STiR coffee and tea magazine

Volume 5, Number 4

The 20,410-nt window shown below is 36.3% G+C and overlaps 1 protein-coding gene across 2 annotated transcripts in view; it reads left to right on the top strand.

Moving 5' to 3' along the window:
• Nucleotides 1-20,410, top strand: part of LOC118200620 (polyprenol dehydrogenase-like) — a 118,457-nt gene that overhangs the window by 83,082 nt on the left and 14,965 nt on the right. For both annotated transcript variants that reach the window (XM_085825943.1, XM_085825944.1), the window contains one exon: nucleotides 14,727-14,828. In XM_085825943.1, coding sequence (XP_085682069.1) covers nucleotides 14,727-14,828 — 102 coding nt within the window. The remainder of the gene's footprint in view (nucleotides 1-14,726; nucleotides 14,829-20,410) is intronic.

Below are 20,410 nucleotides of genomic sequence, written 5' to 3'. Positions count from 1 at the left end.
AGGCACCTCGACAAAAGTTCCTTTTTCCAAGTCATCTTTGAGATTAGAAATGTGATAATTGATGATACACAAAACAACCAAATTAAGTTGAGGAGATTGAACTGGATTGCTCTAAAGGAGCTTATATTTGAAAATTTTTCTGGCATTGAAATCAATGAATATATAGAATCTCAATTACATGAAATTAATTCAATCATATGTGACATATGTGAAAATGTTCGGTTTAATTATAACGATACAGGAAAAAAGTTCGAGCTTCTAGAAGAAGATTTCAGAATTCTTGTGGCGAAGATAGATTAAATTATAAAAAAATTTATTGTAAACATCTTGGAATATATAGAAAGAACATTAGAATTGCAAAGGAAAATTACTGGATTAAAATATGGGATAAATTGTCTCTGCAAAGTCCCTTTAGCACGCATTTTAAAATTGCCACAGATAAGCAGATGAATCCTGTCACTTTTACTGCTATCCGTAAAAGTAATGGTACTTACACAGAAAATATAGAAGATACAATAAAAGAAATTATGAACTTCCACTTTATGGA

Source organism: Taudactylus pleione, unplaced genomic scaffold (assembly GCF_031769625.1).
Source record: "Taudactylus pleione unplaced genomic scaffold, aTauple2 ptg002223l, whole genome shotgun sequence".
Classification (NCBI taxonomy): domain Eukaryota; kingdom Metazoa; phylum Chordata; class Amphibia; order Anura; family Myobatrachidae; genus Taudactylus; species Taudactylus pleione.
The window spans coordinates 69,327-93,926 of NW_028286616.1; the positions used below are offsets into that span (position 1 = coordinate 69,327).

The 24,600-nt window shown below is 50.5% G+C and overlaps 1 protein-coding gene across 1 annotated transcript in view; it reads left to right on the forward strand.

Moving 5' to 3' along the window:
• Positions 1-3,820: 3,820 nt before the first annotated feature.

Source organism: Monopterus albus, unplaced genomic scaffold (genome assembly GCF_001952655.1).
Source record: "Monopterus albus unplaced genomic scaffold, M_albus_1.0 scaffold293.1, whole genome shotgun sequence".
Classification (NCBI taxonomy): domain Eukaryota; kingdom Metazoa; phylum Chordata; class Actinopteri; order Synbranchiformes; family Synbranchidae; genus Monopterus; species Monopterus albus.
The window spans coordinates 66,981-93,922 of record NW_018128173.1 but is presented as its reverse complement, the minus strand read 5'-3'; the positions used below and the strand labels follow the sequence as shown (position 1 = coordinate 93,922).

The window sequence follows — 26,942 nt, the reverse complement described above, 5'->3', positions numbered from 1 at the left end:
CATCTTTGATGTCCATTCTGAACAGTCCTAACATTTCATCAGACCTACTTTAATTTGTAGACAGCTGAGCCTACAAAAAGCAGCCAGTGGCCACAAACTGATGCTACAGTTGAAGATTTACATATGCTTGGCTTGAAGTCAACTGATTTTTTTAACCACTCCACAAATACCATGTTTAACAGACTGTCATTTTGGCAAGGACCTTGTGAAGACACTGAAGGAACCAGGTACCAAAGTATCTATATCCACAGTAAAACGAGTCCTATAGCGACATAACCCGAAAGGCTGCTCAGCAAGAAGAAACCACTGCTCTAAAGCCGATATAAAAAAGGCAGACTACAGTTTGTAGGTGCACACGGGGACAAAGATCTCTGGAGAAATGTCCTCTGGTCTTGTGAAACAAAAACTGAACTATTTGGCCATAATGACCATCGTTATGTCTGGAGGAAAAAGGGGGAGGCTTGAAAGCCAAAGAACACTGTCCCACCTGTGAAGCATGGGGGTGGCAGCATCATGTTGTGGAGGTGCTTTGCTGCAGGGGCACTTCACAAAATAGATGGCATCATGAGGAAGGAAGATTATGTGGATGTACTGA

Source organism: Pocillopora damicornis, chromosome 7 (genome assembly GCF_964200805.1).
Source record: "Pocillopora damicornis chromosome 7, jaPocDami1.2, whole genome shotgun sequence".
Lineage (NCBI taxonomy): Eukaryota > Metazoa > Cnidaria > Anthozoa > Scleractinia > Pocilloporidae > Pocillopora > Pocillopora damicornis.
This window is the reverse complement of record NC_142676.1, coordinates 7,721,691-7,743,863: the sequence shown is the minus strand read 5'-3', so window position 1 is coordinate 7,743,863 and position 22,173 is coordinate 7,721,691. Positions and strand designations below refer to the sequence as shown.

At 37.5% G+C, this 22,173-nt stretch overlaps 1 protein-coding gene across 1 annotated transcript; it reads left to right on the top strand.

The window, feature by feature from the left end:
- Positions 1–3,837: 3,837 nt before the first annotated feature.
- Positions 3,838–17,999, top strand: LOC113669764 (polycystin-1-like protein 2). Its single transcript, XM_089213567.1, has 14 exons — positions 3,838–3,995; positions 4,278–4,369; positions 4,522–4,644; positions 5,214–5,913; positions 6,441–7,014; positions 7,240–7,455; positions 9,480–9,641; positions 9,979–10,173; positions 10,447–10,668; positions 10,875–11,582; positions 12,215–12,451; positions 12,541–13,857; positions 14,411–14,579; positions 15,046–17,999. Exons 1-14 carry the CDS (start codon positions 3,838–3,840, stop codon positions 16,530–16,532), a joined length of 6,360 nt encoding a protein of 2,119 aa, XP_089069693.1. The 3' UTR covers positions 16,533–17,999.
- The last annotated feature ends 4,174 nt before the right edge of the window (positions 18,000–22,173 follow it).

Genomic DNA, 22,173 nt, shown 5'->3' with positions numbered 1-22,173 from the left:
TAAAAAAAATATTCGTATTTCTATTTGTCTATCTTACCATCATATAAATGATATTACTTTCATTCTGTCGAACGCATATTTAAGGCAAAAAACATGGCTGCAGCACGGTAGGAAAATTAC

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16 STiR coffee and tea / Issue 4, 2016 (August/September) Q A NEWS By Janis Hashe ong Peng is responsible for one of the largest Fair Trade certified tea cooperatives in China. A graduated of the Wuyuan Tea School and an expert on organic agriculture, Peng was the first person in China to export organic certified Chinese tea to the West. Under the "New China" of 1949, Wuyuan green tea could not be sold domestically, only through an external seller and only if labeled simply "China green tea." The absence of branding meant that Wuyuan tea was unable to compete with other, better-known brands. That changed in the early 1990s. As China moved to export more and more of its products globally, it also adopted the concept of "green foods." After the inspection of the country's Agricul- tural Department Food Quality Inspection Center in 1993, and then successive three years' detection by the State Green Food Development Center, 53 hectares of tea-growing areas in Wuyuan Dazhangshan were given the "green food trademark, the first of its kind in China's tea industry," according to China Daily. Recognizing the importance of organic certification Hong's company, Jiangxi Wuyuan Dazhang- shan Organic Food Co., Ltd. (JWDOFC), organized a collective tea farm of approximately 800 hectares. In 1996, the company's teas were certified Class AA Green Food by the Chinese government. In 1997, the company's teas were certified organic by the European Union and in 2001, by the US Department of Agriculture. The company continues to work with its farmers to ensure organic standards are being met. It has also constructed the 14-hectare Dazhangshan Tea Eco-Industrial Park, which contains tea primary production and refining facilities, technology, research and development facilities, and provides eco-tourism opportunities. Hong Peng Jiangxi Wuyuan Dazhangshan Organic Food Co. Mr. Hong recently traveled for the first time to the United States to visit the Oakland, Calif. offices of Numi Organic Tea where STiR coffee and tea, speaking through an interpret- er, discussed his role in the development of organic, Fair Trade certified tea. STiR: For more than 1,200 years, the county containing the city of Wuyuan, nestled between the Chinese provinces of Jiangxi, Zhejiang, and Anhui, has reigned as the "golden triangle of green tea." In the 1990s Wuyuan's tea farmers were still growing tea in much the same way as their ancestors did: free of pesticides and chemical enhancements. In fact, their system was a naturally organic one. However, the farmers themselves had no idea of a global market for their tea. According to a 2013 article in China Daily Asia, classic teas from Wuyi along with other teas like Longjing in Hangzhou, Zhejiang Province, and Tieguanyin in Anxi, Fujian Province, were known to few outside their traditional growing region. Explain to our readers how your leadership at Dazhangshan has helped re-establish China as a producer of premium tea. Hong: Before 1997, all our teas were sold as blends. After 1997, we were able to begin exporting to Europe as single, pure teas. Also, we were now able to label and sell it as our own brand. The quantity exported has increased exponentially, from 200 kgs in that first year, to more than 1,000 metric tons currently. Of this total, 80% is exported to Europe, and 10% to the US These exports are no longer just the original 'green tea,' but H The surrounding mountains, misty, humid climate and rich soil combine to create an ideal environment for growing high-quality tea. During the Song dynasty, Wuyuan green tea was called a "masterwork of tea," and during the Ming and Qing dynasties, Wuyuan tea was presented in tribute to the emperors.

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